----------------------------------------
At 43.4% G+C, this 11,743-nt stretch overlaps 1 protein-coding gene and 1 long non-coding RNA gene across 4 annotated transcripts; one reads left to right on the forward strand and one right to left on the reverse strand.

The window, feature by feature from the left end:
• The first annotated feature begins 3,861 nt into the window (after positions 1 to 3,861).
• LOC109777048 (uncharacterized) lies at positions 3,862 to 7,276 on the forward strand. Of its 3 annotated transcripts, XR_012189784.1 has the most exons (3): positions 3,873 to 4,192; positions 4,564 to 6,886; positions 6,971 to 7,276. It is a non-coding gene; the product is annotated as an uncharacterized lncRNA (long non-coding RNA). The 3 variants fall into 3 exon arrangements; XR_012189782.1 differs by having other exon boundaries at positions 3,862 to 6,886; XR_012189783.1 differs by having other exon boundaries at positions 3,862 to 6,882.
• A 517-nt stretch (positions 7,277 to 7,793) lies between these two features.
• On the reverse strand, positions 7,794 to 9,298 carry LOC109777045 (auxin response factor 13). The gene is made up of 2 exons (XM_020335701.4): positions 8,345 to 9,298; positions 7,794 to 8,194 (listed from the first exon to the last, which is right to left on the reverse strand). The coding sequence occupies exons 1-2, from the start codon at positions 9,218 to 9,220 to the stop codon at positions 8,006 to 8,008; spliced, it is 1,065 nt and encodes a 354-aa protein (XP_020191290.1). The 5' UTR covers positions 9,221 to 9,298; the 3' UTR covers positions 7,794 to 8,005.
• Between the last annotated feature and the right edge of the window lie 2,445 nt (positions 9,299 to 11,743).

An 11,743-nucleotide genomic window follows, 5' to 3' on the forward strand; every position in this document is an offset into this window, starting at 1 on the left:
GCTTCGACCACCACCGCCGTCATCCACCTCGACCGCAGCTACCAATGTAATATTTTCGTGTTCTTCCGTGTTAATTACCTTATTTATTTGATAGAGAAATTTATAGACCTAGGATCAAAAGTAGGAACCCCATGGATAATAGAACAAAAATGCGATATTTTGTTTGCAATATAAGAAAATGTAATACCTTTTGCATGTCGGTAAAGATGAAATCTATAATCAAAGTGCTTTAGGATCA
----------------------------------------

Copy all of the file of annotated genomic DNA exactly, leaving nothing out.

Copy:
At 43.4% G+C, this 11,743-nt stretch overlaps 1 protein-coding gene and 1 long non-coding RNA gene across 4 annotated transcripts; one reads left to right on the forward strand and one right to left on the reverse strand.

The window, feature by feature from the left end:
• The first annotated feature begins 3,861 nt into the window (after positions 1 to 3,861).
• LOC109777048 (uncharacterized) lies at positions 3,862 to 7,276 on the forward strand. Of its 3 annotated transcripts, XR_012189784.1 has the most exons (3): positions 3,873 to 4,192; positions 4,564 to 6,886; positions 6,971 to 7,276. It is a non-coding gene; the product is annotated as an uncharacterized lncRNA (long non-coding RNA). The 3 variants fall into 3 exon arrangements; XR_012189782.1 differs by having other exon boundaries at positions 3,862 to 6,886; XR_012189783.1 differs by having other exon boundaries at positions 3,862 to 6,882.
• A 517-nt stretch (positions 7,277 to 7,793) lies between these two features.
• On the reverse strand, positions 7,794 to 9,298 carry LOC109777045 (auxin response factor 13). The gene is made up of 2 exons (XM_020335701.4): positions 8,345 to 9,298; positions 7,794 to 8,194 (listed from the first exon to the last, which is right to left on the reverse strand). The coding sequence occupies exons 1-2, from the start codon at positions 9,218 to 9,220 to the stop codon at positions 8,006 to 8,008; spliced, it is 1,065 nt and encodes a 354-aa protein (XP_020191290.1). The 5' UTR covers positions 9,221 to 9,298; the 3' UTR covers positions 7,794 to 8,005.
• Between the last annotated feature and the right edge of the window lie 2,445 nt (positions 9,299 to 11,743).

An 11,743-nucleotide genomic window follows, 5' to 3' on the forward strand; every position in this document is an offset into this window, starting at 1 on the left:
GCTTCGACCACCACCGCCGTCATCCACCTCGACCGCAGCTACCAATGTAATATTTTCGTGTTCTTCCGTGTTAATTACCTTATTTATTTGATAGAGAAATTTATAGACCTAGGATCAAAAGTAGGAACCCCATGGATAATAGAACAAAAATGCGATATTTTGTTTGCAATATAAGAAAATGTAATACCTTTTGCATGTCGGTAAAGATGAAATCTATAATCAAAGTGCTTTAGGATCA